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The value of a national medical device surveillance system

July 28, 2015
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One of the challenges of improving transparency is finding time in physicians's workflow for additional data entry.

Medical devices play an instrumental role in the wellbeing and quality of life of Americans, yet many feel that they lack insight into the safety and effectiveness of the devices available to them. While there are a significant amount of resources available for both patients and physicians to learn about the potential risks and benefits of pharmaceuticals, Americans currently lack a a large-scale source of data on medical devices. 

While some manufacturers maintain individual commitments to transparency, for the majority of devices, no publicly-available resources exist to explore a device’s reliability. This has led to the FDA-backed public-private plan to create such a system, which would “allow us to evaluate important questions such as the quality of the device, short and long term outcomes, comparative effectiveness across devices of the same type, and how the devices work in subpopulations such as age, gender, or race,” according to Elisabeth Wynne, a clinician and visiting scholar at the Center for Health Policy, in a post she authored for the Brookings Institution’s Health360 blog.

Of course, developing and launching such a system will be a momentous undertaking. The Center for Devices and Radiologic Health (CDRH) put forth an original action plain in 2012, and that plan has since been continually evolving as a result of consumer and industry stakeholder input. Eventually, a multi-stakeholder Planning Board was originated in 2014 to better ensure the system addressed all patient, business and regulatory needs.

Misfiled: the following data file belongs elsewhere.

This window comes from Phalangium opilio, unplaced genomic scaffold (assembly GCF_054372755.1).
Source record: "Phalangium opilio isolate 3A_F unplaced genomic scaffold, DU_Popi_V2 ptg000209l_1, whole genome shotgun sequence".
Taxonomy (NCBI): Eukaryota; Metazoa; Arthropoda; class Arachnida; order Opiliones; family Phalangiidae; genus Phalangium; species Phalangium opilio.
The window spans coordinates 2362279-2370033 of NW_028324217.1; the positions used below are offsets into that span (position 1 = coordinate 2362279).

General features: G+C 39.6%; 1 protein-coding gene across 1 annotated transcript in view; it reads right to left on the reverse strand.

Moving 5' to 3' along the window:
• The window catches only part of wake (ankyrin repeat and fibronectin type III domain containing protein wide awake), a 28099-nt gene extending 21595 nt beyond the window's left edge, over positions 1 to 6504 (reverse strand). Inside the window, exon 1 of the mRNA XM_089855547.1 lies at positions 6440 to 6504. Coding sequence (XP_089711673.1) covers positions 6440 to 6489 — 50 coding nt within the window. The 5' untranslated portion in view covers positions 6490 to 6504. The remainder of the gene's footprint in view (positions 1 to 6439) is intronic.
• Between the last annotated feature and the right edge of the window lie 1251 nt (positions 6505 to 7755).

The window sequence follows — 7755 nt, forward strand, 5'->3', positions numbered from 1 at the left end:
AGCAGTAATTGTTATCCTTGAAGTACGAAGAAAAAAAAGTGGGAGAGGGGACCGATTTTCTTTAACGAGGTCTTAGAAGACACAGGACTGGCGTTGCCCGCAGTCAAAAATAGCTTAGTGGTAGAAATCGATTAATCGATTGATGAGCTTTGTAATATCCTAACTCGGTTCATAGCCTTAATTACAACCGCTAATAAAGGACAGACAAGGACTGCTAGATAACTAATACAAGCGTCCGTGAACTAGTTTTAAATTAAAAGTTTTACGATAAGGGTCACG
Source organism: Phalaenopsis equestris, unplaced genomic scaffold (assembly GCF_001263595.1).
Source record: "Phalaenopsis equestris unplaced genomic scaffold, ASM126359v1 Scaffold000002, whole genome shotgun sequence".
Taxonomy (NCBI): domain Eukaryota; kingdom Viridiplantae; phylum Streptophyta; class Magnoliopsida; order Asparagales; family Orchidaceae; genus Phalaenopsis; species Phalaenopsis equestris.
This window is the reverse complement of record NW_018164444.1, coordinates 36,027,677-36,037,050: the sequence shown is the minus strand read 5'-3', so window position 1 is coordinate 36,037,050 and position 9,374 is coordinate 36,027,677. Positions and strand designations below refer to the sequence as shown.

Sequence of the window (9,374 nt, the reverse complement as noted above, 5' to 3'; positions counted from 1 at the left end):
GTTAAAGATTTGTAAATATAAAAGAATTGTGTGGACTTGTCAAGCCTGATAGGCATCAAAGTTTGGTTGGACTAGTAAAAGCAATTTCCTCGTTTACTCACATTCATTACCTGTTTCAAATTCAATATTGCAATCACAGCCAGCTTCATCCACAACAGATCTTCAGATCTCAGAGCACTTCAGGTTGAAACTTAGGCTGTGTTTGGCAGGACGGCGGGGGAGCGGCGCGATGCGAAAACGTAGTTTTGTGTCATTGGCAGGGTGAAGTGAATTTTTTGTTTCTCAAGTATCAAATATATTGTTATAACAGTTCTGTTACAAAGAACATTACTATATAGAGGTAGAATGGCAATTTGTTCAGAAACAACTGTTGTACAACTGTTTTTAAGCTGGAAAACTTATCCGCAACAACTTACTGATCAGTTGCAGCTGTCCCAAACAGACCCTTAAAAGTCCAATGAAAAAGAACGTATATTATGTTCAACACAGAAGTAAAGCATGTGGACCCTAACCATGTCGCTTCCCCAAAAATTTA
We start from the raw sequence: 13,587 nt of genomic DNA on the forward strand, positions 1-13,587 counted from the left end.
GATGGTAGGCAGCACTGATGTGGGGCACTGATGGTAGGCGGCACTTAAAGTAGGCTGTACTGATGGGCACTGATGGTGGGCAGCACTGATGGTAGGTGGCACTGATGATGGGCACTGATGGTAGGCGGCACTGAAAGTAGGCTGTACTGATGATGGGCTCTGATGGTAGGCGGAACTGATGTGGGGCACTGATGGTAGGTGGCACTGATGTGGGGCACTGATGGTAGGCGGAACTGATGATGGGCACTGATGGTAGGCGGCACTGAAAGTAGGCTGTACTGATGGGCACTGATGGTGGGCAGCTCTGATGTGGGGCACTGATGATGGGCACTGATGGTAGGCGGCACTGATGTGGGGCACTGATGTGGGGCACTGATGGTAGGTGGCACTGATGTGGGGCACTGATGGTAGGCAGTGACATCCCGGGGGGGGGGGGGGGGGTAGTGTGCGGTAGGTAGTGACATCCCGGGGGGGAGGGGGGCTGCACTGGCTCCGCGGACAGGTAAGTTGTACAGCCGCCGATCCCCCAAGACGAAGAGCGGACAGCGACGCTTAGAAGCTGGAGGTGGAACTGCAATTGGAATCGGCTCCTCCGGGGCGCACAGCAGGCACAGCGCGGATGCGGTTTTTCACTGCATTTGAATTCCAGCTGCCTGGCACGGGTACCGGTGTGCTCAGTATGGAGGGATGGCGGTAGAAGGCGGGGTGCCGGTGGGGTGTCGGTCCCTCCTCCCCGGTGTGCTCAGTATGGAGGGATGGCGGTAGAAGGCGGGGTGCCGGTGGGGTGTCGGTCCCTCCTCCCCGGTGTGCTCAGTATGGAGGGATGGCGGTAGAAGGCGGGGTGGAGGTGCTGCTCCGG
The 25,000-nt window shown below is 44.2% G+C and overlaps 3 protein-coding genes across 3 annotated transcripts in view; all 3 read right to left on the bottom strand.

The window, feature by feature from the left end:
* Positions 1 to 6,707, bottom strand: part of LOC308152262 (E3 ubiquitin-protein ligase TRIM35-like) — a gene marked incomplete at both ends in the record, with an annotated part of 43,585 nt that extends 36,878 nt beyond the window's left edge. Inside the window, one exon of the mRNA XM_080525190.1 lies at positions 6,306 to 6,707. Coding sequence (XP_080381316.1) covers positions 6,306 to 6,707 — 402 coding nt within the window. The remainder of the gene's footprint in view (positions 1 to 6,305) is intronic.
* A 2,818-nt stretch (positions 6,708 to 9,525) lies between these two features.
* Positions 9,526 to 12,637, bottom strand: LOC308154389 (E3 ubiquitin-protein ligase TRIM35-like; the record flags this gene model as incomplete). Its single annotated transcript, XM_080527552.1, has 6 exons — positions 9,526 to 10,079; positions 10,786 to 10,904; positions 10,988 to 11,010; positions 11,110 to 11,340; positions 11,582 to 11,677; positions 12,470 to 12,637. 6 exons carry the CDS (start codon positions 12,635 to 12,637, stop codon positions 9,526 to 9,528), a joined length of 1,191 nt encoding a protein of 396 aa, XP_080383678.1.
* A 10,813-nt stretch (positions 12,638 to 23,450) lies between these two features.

Some of the remaining challenges include striking the delicate balance between encouraging shared medical decision making and the limited time physicians now have in their workflow to facilitate additional data entry. Wynne explains that this will “require leveraging new data informatics and workflow technology to automate data collection and reduce manual and/or multiple data entry points” to alleviate the burden placed on care providers while ensuring timely and comprehensive data in the system. 

Ideally, physicians will stand to benefit significantly from this increased responsibility. There is a current lack of visibility into how well a device can perform among the general population, as clinical trials often involve “ideal” patient populations that may not be representative of the wide range of users in the market. Greater data on the short- and long-term effectiveness of medical devices can grant enhanced insight into its performance with specific subpopulations along lines such as age or gender. 

According to the latest estimates, the National Medical Device Postmarket Surveillance System is still several years from a successful launch. The Planning Board is currently developing a 5-year implementation plan and seeking support from new public and private partnerships. 

Until its launch, clinical trial data remains the preeminent resource for insight into medical device performance. Manufacturers can improve public and caregiver confidence in their medical devices through expert clinical trials data management. A device’s body of clinical evidence plays an increasingly important role in physicians’ decisions, and can help novel devices find a more welcoming market reception. 

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